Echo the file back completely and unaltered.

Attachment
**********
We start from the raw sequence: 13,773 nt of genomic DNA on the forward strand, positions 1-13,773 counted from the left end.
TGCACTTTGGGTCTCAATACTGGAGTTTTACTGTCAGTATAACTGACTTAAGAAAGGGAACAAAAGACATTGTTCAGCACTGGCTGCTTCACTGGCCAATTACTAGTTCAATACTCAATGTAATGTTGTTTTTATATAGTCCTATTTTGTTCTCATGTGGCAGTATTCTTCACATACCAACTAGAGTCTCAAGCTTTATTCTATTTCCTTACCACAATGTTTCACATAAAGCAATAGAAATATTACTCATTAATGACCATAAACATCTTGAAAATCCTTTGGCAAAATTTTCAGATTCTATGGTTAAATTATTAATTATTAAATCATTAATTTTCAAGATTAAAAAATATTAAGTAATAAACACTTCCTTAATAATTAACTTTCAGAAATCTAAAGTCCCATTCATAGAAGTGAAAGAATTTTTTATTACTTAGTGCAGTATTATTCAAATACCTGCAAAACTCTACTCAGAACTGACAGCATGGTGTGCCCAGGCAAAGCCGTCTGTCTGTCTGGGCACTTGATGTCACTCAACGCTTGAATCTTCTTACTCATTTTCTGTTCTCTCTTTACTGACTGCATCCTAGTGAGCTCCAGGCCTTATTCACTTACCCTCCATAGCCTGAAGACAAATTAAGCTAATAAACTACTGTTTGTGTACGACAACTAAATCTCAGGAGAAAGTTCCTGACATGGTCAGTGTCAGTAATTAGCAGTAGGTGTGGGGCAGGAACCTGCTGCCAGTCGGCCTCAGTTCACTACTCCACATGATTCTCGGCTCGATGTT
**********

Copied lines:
We start from the raw sequence: 13,773 nt of genomic DNA on the forward strand, positions 1-13,773 counted from the left end.
TGCACTTTGGGTCTCAATACTGGAGTTTTACTGTCAGTATAACTGACTTAAGAAAGGGAACAAAAGACATTGTTCAGCACTGGCTGCTTCACTGGCCAATTACTAGTTCAATACTCAATGTAATGTTGTTTTTATATAGTCCTATTTTGTTCTCATGTGGCAGTATTCTTCACATACCAACTAGAGTCTCAAGCTTTATTCTATTTCCTTACCACAATGTTTCACATAAAGCAATAGAAATATTACTCATTAATGACCATAAACATCTTGAAAATCCTTTGGCAAAATTTTCAGATTCTATGGTTAAATTATTAATTATTAAATCATTAATTTTCAAGATTAAAAAATATTAAGTAATAAACACTTCCTTAATAATTAACTTTCAGAAATCTAAAGTCCCATTCATAGAAGTGAAAGAATTTTTTATTACTTAGTGCAGTATTATTCAAATACCTGCAAAACTCTACTCAGAACTGACAGCATGGTGTGCCCAGGCAAAGCCGTCTGTCTGTCTGGGCACTTGATGTCACTCAACGCTTGAATCTTCTTACTCATTTTCTGTTCTCTCTTTACTGACTGCATCCTAGTGAGCTCCAGGCCTTATTCACTTACCCTCCATAGCCTGAAGACAAATTAAGCTAATAAACTACTGTTTGTGTACGACAACTAAATCTCAGGAGAAAGTTCCTGACATGGTCAGTGTCAGTAATTAGCAGTAGGTGTGGGGCAGGAACCTGCTGCCAGTCGGCCTCAGTTCACTACTCCACATGATTCTCGGCTCGATGTT